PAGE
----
Hosted by the African Development Bank (AfDB) at its headquarters in Abidjan, Côte d’Ivoire, the Global Center on Adaptation (GCA) launched its African regional office on September 17.
GCA Africa will work with partners across the continent to scale and accelerate adaptation action that protects African communities from the impacts of climate change, focusing on programmes of action, knowledge acceleration and capacity building, and agenda-setting that responds to the acute challenges from the changing climate facing African countries.
The GCA Africa programmes include improving the food security of one-billion people in sub-Saharan Africa by 2030 through a programme on rural wellbeing and food security, as well as projects to support communities through water for urban growth and resilience, using nature for more resilient infrastructure, adaptation finance and building youth leadership.
The launch of GCA Africa comes shortly after the launch of the GCA's South Asian office in Dhaka, Bangladesh, by Prime Minister Sheikh Hasina in September. Its first regional office was launched in Beijing by Premier Li Keqiang in June 2019.
In May, GCA Africa published a GCA policy brief, with the African Adaptation Initiative and endorsed by 54 heads of State and government, which recommended focusing stimulus investment in Africa on resilient infrastructure and food security to overcome the Covid-19 climate crisis.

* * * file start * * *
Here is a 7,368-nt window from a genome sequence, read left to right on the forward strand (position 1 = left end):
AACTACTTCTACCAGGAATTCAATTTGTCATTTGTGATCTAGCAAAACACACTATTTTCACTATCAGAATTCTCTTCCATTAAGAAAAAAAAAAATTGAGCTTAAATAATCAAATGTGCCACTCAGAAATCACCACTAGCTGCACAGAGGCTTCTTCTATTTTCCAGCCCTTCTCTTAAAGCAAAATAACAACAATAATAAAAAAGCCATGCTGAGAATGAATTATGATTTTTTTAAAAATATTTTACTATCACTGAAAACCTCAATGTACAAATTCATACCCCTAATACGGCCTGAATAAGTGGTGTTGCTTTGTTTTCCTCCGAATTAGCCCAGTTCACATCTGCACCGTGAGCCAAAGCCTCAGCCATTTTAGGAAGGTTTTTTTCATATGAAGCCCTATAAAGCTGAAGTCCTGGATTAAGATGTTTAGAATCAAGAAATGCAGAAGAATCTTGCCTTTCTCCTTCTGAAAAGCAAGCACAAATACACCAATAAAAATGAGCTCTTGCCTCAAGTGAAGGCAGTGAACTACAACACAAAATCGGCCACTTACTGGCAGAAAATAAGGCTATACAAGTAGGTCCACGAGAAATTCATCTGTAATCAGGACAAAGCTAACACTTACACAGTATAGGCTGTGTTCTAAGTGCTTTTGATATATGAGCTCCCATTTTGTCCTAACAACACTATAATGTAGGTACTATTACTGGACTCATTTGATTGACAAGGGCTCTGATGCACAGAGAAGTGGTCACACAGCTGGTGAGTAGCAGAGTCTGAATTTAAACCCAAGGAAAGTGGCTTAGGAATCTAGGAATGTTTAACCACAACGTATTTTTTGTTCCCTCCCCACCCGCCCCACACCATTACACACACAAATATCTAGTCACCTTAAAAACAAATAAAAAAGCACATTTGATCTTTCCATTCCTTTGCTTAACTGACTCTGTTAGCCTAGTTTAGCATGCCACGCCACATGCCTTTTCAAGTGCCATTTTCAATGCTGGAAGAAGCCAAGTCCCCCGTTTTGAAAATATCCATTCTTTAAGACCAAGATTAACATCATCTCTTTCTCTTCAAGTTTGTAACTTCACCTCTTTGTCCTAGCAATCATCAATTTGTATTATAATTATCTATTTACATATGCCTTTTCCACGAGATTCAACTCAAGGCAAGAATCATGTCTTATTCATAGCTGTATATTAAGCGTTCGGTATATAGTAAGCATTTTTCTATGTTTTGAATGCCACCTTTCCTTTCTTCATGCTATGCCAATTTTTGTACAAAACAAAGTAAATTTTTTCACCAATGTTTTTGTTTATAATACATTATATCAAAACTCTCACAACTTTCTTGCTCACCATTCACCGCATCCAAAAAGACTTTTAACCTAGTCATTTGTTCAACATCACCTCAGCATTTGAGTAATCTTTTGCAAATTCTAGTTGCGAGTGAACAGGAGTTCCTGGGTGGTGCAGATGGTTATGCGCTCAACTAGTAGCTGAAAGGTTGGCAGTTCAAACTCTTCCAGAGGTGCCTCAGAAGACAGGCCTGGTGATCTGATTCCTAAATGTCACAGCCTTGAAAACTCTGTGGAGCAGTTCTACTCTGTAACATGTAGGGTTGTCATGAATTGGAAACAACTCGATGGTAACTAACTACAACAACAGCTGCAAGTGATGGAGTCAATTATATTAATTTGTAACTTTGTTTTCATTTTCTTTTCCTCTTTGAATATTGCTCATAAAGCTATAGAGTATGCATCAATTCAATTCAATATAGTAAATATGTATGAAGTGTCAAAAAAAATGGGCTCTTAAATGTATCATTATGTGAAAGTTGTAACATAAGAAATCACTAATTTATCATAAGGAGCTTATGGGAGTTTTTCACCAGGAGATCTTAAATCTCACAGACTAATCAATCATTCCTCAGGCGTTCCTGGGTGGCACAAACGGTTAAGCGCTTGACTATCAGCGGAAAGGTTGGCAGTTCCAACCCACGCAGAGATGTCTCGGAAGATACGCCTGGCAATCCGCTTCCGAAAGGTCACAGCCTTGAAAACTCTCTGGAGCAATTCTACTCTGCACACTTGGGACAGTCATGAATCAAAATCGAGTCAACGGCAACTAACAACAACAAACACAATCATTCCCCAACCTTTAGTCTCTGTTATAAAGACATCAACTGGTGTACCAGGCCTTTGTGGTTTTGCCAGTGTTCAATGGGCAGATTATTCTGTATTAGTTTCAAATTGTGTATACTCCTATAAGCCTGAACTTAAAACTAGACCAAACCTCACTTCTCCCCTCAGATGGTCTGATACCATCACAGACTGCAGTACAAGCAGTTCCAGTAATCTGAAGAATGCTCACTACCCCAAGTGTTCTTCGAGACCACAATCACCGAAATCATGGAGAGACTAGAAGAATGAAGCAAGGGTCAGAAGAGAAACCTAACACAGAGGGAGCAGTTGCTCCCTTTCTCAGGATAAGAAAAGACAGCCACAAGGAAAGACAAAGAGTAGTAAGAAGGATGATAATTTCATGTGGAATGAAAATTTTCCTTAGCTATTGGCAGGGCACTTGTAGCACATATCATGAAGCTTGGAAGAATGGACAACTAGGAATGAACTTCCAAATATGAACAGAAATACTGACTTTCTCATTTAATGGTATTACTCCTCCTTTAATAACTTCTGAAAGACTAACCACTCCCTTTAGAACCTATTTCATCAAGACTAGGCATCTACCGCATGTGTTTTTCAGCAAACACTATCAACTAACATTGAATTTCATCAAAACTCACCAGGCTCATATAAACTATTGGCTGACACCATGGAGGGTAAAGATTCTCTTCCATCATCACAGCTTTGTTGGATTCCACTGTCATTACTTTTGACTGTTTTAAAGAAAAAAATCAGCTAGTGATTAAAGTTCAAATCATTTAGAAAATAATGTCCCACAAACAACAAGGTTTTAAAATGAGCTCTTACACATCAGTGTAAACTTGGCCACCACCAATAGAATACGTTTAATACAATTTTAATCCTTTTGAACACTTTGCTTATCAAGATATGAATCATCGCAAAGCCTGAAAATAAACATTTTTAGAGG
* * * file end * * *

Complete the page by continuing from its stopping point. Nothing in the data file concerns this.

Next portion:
The GCA is the lead partner institution for the Climate Adaptation Summit in the Netherlands – the first major gathering of international leaders dedicated entirely to adaptation. The summit will take place on January 25, 2021, and will be hosted by Netherlands Prime Minister Mark Rutte.
The GCA is also the managing partner to the Climate Vulnerable Forum and Vulnerable Twenty Group of Ministers of Finance, a group of 48 developing countries highly vulnerable to climate change.
GCA co-chairperson and United Nations secretary-general Ban Ki-moon says the launch of GCA Africa is a historic moment to accelerate adaptation on the continent.
“Nowhere is the challenge of achieving sustainable development in the face of a changing climate more acute.”
He adds that the GCA’s new regional office will support regional and national adaptation efforts by emphasising and spreading existing best practices on the continent and ensuring their fully fledged integration into broader international adaptation efforts.
AfDB president Dr Akinwumi Adesina says the bank has committed to doubling its financing for climate to $25-billion by 2025, with over 50% devoted to climate adaptation. “Africa must not be short-changed by global climate finance. We will partner with the GCA to mobilise more resources for climate adaptation in Africa.”
Gabon President and African Adaptation chairperson Ali Bongo Ondimba highlights that the devastating effects of climate change – which include severe droughts, floods, reduced agricultural yields, sea-level rise and other climate-related disasters – are on the rise.
“The launch of GCA Africa is a bold and innovative initiative to galvanise the support needed to significantly scale up adaptation on the continent, identify gaps and connect regional partners to find solutions.”